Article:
# Interest

## Practise calculating simple interest and compound interest on investments and loans.

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This is level 7; Artificial intelligence generated questions. Give all of your answers to two decimal places. You can earn a trophy if you get at least 7 correct and you do this activity online.

The following ten questions were generated by a computer using artificial intelligence (a generative pre-trained transformer). The software reacted to the input "Create a set of 10 interesting questions to practice working out compound interest ordered from easiest to hardest". I don't think the questions are particularly interesting but they do show progression in the sophistication of the calculation required.

 If you deposit $100 into a savings account that earns 2% interest per year, how much will you have after 1 year?$ If you deposit $1,000 into a savings account that earns 5% interest per year, how much will you have after 3 years?$ If you deposit $5,000 into a savings account that earns 3% interest per year, how much will you have after 5 years if the interest is compounded annually?$ If you deposit $10,000 into a savings account that earns 4% interest per year, how much will you have after 10 years if the interest is compounded quarterly?$ If you borrow $50,000 at an annual interest rate of 6%, how much will you need to pay back after 5 years if the interest is compounded monthly?$ If you borrow $100,000 at an annual interest rate of 7%, how much will you need to pay back after 10 years if the interest is compounded daily?$ If you deposit $5,000 into a savings account that earns 3% interest per year, how much will you have after 10 years if the interest is compounded continuously?$ If you borrow $50,000 at an annual interest rate of 8%, how much will you need to pay back after 7 years if the interest is compounded annually and there is a$500 origination fee? $If you deposit$10,000 into a savings account that earns 5% interest per year, how much will you have after 5 years if the interest is compounded semi-annually and you make monthly deposits of $500?$ If you borrow $100,000 at an annual interest rate of 10%, how much will you need to pay back after 15 years if the interest is compounded quarterly and you make monthly payments of$1,000 towards the principal? \$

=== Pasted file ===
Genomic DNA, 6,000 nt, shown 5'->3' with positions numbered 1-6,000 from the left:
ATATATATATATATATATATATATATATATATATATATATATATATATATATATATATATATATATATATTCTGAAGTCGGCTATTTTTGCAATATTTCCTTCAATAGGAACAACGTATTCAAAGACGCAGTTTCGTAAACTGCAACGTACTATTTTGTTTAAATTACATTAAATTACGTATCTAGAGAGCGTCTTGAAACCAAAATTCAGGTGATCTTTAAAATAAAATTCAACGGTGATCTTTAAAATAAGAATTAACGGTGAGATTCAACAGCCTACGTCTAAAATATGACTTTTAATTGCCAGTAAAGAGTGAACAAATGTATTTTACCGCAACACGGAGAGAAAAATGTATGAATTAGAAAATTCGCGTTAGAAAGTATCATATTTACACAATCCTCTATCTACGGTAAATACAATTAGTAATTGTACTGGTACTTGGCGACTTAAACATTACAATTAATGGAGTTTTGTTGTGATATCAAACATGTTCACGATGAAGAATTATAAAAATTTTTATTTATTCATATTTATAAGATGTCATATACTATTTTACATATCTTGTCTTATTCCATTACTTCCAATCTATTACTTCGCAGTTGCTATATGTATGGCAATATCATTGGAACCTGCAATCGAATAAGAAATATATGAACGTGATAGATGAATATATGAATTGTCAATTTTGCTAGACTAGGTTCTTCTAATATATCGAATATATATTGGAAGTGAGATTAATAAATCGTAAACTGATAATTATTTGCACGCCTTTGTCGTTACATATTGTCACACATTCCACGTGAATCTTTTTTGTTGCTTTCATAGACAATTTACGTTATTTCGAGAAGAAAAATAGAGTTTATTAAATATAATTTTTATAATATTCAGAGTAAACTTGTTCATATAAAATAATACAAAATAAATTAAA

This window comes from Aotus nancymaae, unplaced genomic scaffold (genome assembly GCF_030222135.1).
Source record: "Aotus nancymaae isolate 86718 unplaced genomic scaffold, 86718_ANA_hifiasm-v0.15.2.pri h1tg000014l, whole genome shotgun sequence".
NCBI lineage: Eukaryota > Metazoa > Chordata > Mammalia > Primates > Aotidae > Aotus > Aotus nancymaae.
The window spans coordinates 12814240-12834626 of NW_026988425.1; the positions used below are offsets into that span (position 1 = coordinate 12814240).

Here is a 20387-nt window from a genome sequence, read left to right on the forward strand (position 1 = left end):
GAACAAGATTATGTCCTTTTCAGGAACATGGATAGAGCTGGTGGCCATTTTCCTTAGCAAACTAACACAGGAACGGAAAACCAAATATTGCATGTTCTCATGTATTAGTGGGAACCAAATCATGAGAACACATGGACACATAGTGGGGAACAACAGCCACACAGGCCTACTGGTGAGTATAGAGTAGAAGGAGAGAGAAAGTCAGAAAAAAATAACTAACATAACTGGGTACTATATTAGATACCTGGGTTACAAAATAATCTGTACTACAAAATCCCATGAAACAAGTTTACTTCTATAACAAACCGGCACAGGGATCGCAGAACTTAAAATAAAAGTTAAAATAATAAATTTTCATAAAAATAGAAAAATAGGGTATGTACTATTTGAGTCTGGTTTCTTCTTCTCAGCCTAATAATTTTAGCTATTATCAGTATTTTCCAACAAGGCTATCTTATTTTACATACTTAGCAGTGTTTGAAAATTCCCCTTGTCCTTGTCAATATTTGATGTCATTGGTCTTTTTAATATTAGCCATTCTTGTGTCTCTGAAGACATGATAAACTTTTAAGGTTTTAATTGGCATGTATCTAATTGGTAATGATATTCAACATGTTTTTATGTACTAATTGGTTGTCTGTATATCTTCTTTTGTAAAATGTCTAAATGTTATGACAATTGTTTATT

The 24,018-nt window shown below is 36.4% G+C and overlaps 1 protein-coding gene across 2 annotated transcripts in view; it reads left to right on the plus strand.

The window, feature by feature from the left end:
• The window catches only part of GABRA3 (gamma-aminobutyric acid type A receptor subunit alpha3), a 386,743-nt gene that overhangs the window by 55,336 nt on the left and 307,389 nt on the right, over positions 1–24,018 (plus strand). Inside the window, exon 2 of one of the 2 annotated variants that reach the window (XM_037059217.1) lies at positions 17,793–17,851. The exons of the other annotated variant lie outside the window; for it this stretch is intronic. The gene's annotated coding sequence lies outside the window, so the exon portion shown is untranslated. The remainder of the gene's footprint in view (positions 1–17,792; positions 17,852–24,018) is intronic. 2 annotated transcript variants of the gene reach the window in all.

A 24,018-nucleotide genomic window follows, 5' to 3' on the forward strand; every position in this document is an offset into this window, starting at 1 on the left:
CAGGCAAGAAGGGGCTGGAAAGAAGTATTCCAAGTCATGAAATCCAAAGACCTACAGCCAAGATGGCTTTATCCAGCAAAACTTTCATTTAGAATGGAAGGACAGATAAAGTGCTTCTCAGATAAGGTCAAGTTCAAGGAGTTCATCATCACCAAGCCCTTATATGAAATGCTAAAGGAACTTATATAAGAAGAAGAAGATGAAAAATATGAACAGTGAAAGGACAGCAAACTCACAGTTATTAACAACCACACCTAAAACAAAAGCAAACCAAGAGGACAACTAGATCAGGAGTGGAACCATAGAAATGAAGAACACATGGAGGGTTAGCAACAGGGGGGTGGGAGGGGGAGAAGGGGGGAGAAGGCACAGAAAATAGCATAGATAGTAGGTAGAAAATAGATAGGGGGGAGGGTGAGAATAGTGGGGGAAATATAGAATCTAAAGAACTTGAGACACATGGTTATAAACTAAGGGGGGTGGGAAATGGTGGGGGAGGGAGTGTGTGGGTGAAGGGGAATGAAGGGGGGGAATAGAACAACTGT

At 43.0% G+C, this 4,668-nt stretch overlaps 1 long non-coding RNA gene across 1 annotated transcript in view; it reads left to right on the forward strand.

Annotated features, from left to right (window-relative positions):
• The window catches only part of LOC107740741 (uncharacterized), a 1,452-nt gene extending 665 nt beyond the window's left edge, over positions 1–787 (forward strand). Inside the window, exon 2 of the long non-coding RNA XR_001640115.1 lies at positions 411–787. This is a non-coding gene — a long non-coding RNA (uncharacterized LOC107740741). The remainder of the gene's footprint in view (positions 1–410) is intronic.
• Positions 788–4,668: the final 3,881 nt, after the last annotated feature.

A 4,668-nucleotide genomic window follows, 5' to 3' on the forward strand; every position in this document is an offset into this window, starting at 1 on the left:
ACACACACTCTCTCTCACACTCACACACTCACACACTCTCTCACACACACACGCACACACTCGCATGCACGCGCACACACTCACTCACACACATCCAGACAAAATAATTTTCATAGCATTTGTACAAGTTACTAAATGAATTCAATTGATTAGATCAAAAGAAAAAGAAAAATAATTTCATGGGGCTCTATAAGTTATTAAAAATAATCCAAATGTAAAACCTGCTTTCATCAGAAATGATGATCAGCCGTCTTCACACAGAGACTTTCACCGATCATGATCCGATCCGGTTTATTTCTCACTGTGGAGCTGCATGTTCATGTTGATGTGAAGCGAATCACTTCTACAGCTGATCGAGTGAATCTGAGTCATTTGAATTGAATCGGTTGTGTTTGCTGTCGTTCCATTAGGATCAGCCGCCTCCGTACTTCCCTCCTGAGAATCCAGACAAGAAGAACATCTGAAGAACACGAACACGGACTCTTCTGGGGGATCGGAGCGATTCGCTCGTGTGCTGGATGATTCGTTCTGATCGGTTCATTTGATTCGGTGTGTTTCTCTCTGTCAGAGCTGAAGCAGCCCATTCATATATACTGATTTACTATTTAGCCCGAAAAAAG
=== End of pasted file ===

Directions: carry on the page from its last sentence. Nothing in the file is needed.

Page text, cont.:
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This is Interest level 7. You can also try:
Level 1 Level 2 Level 3 Level 4 Level 5 Level 6

## Instructions

Try your best to answer the questions above. Type your answers into the boxes provided leaving no spaces. As you work through the exercise regularly click the "check" button. If you have any wrong answers, do your best to do corrections but if there is anything you don't understand, please ask your teacher for help.

When you have got all of the questions correct you may want to print out this page and paste it into your exercise book. If you keep your work in an ePortfolio you could take a screen shot of your answers and paste that into your Maths file.

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## Description of Levels

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Percentages - Before starting the Interest exercise make sure you are confident finding percentages of quantities.

Compare: - A table to be filled in Comparing the results of investing with simple interest against the results of investing with compound interest.

Level 1 - Investments earning simple interest

Level 2 - Investments earning compound interest

Level 3 - Loans accruing compound interest

Level 4 - Appreciation and depreciation

Level 5 - Interest calculated half-yearly, quarterly or monthly

Level 7 - Artificial intelligence generated questions

Overdraft Charges - Do you understand how your bank charges you for taking out an overdraft?

Amortisation and Annuities - An exercises containing problems about gradually paying off loans and calculating pension plans.

Exam Style Questions - A collection of problems in the style of GCSE or IB/A-level exam paper questions (worked solutions are available for Transum subscribers).

More on this topic including lesson Starters, visual aids, investigations and self-marking exercises.

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## Curriculum Reference

See the National Curriculum page for links to related online activities and resources.

Don't wait until you have finished the exercise before you click on the 'Check' button. Click it often as you work through the questions to see if you are answering them correctly. You can double-click the 'Check' button to make it float at the bottom of your screen.

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Transum subscriber Ann never fails to come up with some really interesting observations. Recently she has been time travelling:

“When I first used the compound interest formula it was introduced as the ‘future value’ formula.

Have you ever travelled back in time and used a negative value for n in the formula?

Surprisingly there’s no mention of using the formula when n is negative.  Why do you think that is?

I think it’s a wonderful thing to notice that the compound interest formula can be used without any rearranging to find future values or past values.  I’d be interested to get your opinion.

Maybe it’s just easier for students to think of multiplying by (1+r)n to find the future value and to divide by (1+r)n when finding the past value?”

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